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Comparative negligence in pedestrian, cycling accident cases

In our previous post, we looked at the concept of comparative negligence in pedestrian and cycling accidents. Comparative negligence can be an important aspect of accident cases where the pedestrian or cyclist is accused of failing to obey some rule of the road. A defendant making such an accusation would, of course, have to be able to provide evidence of the plaintiff’s negligence and then the extent of the plaintiff’s negligence would have to be determined.

In cases where there is evidence of a hit-and-run, one possibility for the plaintiff is punitive damage. Whenever a motorist is involved in an accident, he or she is required by law to stop and provide identification including driver’s license and insurance information, when such is required, as well as report the incident to law enforcement as soon as possible.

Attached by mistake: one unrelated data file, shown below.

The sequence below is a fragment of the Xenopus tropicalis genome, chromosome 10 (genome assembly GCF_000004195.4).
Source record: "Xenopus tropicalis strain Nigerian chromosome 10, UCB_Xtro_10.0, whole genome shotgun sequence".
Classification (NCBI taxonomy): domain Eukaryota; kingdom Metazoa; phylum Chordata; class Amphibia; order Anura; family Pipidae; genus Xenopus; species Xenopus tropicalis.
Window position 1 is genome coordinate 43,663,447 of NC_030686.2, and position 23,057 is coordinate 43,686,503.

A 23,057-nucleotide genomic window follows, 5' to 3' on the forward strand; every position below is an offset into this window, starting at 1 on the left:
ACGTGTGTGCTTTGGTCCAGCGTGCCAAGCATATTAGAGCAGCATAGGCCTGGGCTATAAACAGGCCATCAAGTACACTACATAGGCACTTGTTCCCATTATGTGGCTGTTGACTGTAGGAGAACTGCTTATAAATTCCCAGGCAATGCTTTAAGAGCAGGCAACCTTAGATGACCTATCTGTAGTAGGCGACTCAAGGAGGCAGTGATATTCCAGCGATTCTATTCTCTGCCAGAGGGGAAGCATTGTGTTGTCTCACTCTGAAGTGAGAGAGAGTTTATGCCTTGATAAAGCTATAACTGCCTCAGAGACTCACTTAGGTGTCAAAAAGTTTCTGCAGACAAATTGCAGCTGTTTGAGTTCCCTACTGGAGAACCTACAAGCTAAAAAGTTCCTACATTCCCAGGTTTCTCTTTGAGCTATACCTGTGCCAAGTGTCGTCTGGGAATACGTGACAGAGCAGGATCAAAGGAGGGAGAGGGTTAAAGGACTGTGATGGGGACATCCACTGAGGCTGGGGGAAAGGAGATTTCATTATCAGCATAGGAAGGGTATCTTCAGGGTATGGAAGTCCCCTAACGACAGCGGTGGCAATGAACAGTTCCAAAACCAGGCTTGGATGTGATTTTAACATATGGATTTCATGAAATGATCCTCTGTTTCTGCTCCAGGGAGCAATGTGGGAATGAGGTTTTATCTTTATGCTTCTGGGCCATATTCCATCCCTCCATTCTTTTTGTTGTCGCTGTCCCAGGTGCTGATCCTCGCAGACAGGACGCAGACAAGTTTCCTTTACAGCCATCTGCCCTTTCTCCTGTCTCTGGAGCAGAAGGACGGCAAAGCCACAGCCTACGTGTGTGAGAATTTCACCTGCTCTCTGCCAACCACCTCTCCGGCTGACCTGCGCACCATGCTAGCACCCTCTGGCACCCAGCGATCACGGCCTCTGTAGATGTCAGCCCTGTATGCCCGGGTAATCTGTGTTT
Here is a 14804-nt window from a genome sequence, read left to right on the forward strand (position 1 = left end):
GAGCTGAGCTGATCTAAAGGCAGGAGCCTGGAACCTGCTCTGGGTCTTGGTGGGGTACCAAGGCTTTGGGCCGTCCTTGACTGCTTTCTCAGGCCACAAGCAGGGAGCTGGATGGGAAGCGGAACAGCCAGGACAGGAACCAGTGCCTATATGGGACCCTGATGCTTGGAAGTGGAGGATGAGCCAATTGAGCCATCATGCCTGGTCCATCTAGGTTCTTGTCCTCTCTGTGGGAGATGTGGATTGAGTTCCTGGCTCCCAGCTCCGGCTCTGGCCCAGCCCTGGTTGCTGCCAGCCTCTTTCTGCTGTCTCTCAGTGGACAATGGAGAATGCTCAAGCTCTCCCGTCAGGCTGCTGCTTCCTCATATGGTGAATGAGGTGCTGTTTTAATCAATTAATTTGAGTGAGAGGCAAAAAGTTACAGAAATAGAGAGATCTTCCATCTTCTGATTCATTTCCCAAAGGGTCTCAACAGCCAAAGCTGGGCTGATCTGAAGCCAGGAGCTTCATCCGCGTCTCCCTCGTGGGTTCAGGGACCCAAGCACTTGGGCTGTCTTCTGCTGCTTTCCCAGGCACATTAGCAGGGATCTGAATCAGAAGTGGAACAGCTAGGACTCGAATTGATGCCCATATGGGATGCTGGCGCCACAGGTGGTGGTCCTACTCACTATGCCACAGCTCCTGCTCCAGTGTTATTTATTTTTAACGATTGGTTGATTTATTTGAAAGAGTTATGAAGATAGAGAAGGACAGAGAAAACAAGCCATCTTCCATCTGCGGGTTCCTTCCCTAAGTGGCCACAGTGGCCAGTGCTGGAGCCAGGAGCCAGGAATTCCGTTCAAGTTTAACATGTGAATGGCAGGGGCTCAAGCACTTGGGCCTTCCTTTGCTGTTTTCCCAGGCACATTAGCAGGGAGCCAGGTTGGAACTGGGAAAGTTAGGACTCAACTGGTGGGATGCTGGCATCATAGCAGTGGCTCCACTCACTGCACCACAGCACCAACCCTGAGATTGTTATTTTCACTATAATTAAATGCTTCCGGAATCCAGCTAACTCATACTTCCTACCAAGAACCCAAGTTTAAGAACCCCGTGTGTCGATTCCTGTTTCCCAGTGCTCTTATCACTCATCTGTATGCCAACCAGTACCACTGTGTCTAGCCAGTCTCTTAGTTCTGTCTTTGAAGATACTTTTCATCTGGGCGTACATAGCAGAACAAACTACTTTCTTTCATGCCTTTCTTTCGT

It doesn’t matter how at fault the accident victim may have been for the accident and for his or her injuries. A motorist who leaves the scene of an accident can be held accountable not only criminally but also civilly for leaving the scene of an accident without providing identification and information. In civil cases, a plaintiff may be entitled to punitive damages, which are intended to punish the defendant for egregious behavior.

Establishing entitlement to punitive damages is not an easy matter. As we’ve mentioned previously, there must be some sort of malice, gross misconduct, fraud or dishonesty involved. This may involve making arguments about the defendant’s intention, which can get dicey. Those who are involved in a hit-and-run accident should always work with an experienced attorney to obtain assistance seeking all the damages to which they are entitled. 

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